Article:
Zimbabwe must be open for business but not to abuse


One wonders what the result would be in Zimbabwe, where desperation has seen Zimbabwe willing to hand over large swathes of mineral concessions to the first would-be investor that came bearing lofty promises.

Mugabe’s indigenisation law was foolhardy, a route for cronies to collect fees. Mnangagwa has done the right thing and virtually done away with it. However, he has not replaced it with a fresh law that would both guarantee security of investment while allowing local communities to benefit more.

Zimbabwe should not auction off its family jewels, out of desperation to be seen as investor friendly. The investor handbook carried by the Zimbabwe delegation to Davos offers too little detail. What we need is a comprehensive, new investment policy that shows what we want from investors and how we want to deal with them.

The Davos delegation itself was heavy on politicians and hangers-on, reportedly resulting in disharmony in the team. This needs to end.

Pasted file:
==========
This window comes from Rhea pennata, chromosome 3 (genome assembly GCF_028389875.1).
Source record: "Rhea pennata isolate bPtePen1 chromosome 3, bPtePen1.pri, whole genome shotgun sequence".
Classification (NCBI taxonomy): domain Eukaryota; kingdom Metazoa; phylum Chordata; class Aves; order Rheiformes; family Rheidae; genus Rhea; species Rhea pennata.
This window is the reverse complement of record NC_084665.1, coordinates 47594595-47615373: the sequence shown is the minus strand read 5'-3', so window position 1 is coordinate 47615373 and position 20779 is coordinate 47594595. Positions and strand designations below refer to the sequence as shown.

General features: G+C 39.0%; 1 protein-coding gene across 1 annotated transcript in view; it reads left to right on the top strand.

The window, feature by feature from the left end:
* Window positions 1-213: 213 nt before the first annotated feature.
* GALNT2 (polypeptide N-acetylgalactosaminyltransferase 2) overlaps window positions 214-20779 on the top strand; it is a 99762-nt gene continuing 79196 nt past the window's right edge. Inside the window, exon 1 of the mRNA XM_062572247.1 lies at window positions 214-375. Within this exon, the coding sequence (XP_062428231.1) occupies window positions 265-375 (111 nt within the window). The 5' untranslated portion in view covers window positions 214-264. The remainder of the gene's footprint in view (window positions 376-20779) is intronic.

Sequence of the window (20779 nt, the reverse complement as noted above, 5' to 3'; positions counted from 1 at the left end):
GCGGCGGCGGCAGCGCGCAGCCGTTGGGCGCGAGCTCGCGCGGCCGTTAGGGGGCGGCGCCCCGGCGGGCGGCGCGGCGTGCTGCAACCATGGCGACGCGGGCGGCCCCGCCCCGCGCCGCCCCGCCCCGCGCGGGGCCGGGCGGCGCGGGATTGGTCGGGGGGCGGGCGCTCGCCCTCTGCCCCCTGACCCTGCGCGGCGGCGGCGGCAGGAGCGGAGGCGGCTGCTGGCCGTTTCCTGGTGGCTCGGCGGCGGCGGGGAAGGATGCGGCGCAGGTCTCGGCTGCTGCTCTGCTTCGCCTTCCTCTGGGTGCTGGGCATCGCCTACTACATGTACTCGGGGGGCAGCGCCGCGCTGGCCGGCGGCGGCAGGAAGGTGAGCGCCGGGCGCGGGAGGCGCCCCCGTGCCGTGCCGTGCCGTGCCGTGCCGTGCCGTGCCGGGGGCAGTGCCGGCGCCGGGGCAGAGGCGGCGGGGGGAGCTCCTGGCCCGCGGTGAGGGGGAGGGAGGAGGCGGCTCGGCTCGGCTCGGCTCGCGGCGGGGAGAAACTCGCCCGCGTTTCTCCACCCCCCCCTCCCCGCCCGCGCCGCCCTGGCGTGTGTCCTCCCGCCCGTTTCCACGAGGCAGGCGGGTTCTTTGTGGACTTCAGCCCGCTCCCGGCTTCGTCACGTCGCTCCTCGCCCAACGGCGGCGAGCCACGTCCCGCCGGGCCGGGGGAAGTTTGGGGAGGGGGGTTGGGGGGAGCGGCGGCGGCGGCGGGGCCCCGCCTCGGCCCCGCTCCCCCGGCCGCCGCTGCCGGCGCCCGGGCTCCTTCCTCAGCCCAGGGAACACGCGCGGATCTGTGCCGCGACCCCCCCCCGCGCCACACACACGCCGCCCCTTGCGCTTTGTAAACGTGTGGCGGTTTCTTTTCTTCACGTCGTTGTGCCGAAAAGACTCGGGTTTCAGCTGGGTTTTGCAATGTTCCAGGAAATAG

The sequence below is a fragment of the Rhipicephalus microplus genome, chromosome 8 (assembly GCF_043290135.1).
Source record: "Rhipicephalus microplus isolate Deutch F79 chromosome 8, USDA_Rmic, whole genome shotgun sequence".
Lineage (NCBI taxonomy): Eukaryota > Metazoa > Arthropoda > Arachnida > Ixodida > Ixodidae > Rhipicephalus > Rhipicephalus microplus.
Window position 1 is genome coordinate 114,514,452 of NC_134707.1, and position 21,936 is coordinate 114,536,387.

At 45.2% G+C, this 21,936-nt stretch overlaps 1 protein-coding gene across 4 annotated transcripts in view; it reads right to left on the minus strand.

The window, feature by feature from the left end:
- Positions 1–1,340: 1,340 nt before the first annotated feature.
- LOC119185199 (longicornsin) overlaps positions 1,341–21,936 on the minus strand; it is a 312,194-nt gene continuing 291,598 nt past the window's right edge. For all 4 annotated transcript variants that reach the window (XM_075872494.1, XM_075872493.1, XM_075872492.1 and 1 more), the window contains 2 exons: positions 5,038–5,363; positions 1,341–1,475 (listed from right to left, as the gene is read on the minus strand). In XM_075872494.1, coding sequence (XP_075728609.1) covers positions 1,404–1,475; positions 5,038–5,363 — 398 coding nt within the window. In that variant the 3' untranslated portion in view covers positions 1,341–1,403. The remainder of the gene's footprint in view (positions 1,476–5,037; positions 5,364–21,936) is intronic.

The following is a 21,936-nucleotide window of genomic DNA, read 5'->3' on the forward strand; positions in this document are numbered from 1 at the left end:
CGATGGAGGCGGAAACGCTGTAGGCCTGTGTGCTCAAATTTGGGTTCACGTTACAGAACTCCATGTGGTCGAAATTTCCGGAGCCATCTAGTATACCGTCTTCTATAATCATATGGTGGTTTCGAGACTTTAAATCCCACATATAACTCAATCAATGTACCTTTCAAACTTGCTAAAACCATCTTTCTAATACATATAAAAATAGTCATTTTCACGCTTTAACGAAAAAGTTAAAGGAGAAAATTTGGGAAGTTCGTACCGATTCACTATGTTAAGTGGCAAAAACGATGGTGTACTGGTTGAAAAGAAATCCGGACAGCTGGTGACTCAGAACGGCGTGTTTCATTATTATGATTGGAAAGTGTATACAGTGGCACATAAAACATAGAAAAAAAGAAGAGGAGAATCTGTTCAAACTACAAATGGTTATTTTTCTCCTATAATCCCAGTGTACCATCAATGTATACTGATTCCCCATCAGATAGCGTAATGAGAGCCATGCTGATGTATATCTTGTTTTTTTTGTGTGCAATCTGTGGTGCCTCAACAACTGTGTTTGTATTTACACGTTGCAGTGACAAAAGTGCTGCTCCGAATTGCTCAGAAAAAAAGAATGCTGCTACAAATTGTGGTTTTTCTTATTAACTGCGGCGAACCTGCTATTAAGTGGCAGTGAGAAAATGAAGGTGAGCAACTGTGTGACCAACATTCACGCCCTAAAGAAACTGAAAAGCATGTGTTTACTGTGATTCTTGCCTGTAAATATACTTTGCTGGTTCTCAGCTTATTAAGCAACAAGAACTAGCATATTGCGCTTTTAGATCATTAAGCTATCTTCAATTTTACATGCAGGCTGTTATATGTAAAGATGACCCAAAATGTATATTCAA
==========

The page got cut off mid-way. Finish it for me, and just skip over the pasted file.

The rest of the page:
In Davos, US commerce Secretary Wilbur Ross was asked if he would be ready to “show leadership” and go easy on America’s tough “America First” trade policy. He replied: “We don’t intend to abrogate leadership, but leading is different from being a sucker.”

Investors are after profit, not charity. To tell the difference between exploitation and mutual benefit, Mnangagwa needs competent teams and a strong policy to engage them.

He cannot achieve much using these blunt tools that he inherited, which is why he was roundly criticised for sticking to old horses in his Cabinet. It is time Mnangagwa shook up his own office, modernised the top civil service and made it more alert to the new “open for business” thrust that he is trying to push.

Mnangagwa famously kept one eye open while his political opponents circled around him. He needs to welcome these prospective new friends, but with that same side-eye.- The Source


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The Insider

The Insider is a political and business bulletin about Zimbabwe, edited by Charles Rukuni. Founded in 1990, it was a printed 12-page subscription only newsletter until 2003 when Zimbabwe's hyper-inflation made it impossible to continue printing.


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